The Best Tennis Players Who Will Retire Without a Grand Slam Title
The last two decades of tennis have certainly been monopolized by two men, albeit separately, i.e. a certain Pete Sampras and his successor Roger Federer. Sampras dominated the hard courts and grass courts during the 1990s, with Andre Agassi giving him close competition on a consistent basis.
And the 2000s have been dominated by a man with probably the largest fan-following in tennis history, i.e. Roger Federer.
However, in between the building of these two dynasties there was a window of opportunity for a few pretenders to the throne to gain their share of the spoils.
This was well-utilized by the likes of Lleyton Hewitt, Andy Roddick, Marat Safin, and even Goran Ivanisevic towards the end of his love affair with Wimbledon.
This is a look at the tried-to-be's, the want-to-be's, and the should-have-been's of men's tennis, who are likely to retire without a Grand Slam title to their names. This slide show is in no particular ranking order.
One of the most talented tennis players to emerge from Argentina, Nalbandian has mostly flattered to deceive since his arrival into the big-time with a Wimbledon final appearance in 2002 against Lleyton Hewitt.
He lost in straight sets at the time to a supremely in-form Hewitt.
Since then, he outplayed Roger Federer in the 2003 US Open only to lose to Andy Roddick in the American's singular Grand Slam winning run. His own countryman Gaston Gaudio, not being fancied as much, managed a maiden Slam at the French Open where Nalbandian was a loser in their semifinal match.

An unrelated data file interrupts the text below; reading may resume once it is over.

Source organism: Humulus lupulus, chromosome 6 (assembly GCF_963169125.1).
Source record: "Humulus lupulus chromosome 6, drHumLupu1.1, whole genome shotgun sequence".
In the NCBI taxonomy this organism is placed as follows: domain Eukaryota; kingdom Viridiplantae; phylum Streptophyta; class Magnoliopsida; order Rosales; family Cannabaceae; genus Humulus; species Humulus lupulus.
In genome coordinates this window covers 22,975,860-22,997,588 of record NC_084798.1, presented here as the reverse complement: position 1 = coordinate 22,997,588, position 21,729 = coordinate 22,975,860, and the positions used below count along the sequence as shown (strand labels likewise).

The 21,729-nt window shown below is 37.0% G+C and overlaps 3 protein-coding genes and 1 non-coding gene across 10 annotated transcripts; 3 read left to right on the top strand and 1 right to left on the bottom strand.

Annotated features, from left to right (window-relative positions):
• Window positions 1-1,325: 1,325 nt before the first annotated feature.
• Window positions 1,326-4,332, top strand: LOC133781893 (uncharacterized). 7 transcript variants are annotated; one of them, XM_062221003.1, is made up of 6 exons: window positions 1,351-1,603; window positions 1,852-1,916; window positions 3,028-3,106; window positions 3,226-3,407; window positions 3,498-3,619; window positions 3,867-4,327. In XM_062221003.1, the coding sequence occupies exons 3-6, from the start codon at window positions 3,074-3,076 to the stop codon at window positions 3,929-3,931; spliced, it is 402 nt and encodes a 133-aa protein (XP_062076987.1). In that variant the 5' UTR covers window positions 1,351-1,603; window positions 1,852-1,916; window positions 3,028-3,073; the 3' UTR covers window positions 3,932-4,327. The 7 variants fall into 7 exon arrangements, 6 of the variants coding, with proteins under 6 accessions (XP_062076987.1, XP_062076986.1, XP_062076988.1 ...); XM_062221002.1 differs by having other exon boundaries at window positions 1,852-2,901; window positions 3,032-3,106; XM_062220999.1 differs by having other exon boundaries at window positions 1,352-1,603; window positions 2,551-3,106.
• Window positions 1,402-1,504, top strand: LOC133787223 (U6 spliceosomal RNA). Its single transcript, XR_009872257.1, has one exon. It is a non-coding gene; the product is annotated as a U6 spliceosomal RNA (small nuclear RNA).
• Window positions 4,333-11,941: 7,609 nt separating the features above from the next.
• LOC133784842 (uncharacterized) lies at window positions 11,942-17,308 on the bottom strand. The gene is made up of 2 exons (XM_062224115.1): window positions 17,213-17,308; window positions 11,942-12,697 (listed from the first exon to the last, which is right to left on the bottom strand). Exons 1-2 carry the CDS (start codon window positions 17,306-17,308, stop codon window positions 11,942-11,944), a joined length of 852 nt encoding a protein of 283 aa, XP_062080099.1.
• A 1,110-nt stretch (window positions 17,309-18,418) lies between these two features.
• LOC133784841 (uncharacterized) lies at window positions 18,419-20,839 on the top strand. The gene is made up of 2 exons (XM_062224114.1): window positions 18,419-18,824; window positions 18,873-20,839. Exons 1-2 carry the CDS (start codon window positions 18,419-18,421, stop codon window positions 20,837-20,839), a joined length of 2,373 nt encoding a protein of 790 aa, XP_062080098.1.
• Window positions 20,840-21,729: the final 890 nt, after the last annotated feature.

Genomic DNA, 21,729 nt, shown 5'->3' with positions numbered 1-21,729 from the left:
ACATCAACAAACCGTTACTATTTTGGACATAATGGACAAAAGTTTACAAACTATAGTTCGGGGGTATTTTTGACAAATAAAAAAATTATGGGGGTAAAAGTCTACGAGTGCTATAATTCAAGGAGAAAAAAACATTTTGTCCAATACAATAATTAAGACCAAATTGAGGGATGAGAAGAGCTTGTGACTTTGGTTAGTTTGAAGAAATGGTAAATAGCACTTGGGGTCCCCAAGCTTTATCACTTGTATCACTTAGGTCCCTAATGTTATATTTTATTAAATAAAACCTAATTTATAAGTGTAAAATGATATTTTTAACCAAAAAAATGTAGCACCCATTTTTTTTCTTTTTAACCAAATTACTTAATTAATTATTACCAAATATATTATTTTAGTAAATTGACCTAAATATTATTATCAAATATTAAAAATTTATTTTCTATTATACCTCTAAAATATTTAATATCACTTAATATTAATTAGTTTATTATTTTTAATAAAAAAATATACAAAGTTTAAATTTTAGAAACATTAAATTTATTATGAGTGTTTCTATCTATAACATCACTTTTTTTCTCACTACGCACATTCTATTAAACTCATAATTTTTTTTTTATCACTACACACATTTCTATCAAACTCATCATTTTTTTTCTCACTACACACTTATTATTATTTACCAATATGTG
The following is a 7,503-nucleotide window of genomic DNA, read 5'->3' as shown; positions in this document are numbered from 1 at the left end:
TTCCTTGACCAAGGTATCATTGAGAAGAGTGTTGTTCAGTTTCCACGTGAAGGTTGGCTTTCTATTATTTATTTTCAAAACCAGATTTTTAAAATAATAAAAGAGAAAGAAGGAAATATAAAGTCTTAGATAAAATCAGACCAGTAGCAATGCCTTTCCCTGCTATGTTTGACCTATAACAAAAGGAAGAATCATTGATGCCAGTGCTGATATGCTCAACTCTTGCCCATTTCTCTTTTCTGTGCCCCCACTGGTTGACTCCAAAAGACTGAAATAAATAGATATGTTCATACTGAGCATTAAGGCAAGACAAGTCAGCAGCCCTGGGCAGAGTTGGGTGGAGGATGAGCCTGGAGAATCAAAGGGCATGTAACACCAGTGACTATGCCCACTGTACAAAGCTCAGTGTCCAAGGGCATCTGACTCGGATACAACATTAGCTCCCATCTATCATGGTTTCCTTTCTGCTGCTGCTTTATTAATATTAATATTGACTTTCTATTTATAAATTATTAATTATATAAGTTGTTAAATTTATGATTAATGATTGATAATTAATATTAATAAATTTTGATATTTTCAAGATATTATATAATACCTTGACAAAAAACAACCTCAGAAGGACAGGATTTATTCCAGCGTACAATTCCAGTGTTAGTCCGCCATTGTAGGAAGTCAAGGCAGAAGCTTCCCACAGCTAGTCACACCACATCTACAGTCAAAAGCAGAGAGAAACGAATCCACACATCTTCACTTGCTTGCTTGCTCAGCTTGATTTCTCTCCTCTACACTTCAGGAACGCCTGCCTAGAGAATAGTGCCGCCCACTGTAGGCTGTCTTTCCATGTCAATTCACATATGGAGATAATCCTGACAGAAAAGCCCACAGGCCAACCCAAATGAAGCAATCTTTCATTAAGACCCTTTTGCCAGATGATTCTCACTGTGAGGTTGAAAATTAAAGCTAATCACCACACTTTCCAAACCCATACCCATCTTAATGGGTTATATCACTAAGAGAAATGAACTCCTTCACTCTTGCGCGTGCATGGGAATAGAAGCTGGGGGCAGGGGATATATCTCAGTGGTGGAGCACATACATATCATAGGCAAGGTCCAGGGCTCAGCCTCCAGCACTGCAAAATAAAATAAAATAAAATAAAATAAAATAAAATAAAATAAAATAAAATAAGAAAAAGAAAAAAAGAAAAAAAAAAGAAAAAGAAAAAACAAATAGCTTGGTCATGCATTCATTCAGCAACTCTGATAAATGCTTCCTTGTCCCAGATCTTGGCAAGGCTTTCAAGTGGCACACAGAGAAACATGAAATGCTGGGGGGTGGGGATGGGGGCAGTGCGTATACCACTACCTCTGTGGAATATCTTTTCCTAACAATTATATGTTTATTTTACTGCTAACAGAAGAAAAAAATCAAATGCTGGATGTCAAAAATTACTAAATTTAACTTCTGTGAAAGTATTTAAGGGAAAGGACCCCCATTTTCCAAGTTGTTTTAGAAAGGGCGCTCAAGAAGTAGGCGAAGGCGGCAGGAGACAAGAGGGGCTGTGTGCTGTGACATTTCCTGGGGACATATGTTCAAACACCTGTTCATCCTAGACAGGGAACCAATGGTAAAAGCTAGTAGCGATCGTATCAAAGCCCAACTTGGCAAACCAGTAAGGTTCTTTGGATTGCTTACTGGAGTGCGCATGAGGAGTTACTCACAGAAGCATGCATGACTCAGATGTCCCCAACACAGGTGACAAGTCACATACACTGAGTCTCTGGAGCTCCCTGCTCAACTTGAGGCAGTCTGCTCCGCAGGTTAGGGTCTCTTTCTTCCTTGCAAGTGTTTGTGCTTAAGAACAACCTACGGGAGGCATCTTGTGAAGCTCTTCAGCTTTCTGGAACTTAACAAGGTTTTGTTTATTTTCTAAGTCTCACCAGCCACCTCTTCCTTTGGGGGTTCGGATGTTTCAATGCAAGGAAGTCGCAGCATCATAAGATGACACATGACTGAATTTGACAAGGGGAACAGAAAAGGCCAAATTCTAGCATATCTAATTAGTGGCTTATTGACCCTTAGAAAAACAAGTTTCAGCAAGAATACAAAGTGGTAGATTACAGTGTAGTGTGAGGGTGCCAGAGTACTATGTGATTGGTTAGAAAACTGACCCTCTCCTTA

2005 was probably the highlight of his career when he won the Tennis Masters Cup, beating Roger Federer. Since then, his slide down the rankings has been baffling.
He has produced scintillating one-off displays against the likes of Federer and Nadal, but is likely to retire as one of the best players of his generation without a Grand Slam title.
The Cypriot, a former World Junior Champion, has been one of the most colorful characters on the ATP Tour since turning professional in 2003.
His baseline game is much-suited to the hard courts, and he has lost twice to Roger Federer at the Australian Open. A quarterfinal appearance in 2005 and a loss in the final in 2006.
He is also a Wimbledon semi-finalist from 2006, losing to Rafael Nadal in straight sets. He lost to Novak Djokovic in a five-hour marathon at the quarter-final stage in Wimbledon the next year.
His slide down the rankings has been immense, and despite his talent he is now firmly outside the top 50.
Nikolay Davydenko, along with Marat Safin, was expected to herald in a new era for Russia in mens' tennis. However, fate has not been kind to him either, despite his perennial presence in the top five for three years running.
Davydenko has one of the most efficient baseline games, but unfortunately it has not been good enough to succeed against the best, i.e. Federer and Nadal. Davydenko's reputation also took a hit in 2007 when he was accused of conspiring to fix tennis matches.
On the court, however, he has been consistent with 14 ATP Tour titles to his name, of which two are Masters 1000 titles.
He is a two-time semifinalist at the French Open (2005 and 2007) and the US Open (2006 and 2007), while also playing in the Tennis Masters Cup final in 2008. Unfortunately it looks as if his best years may be behind him.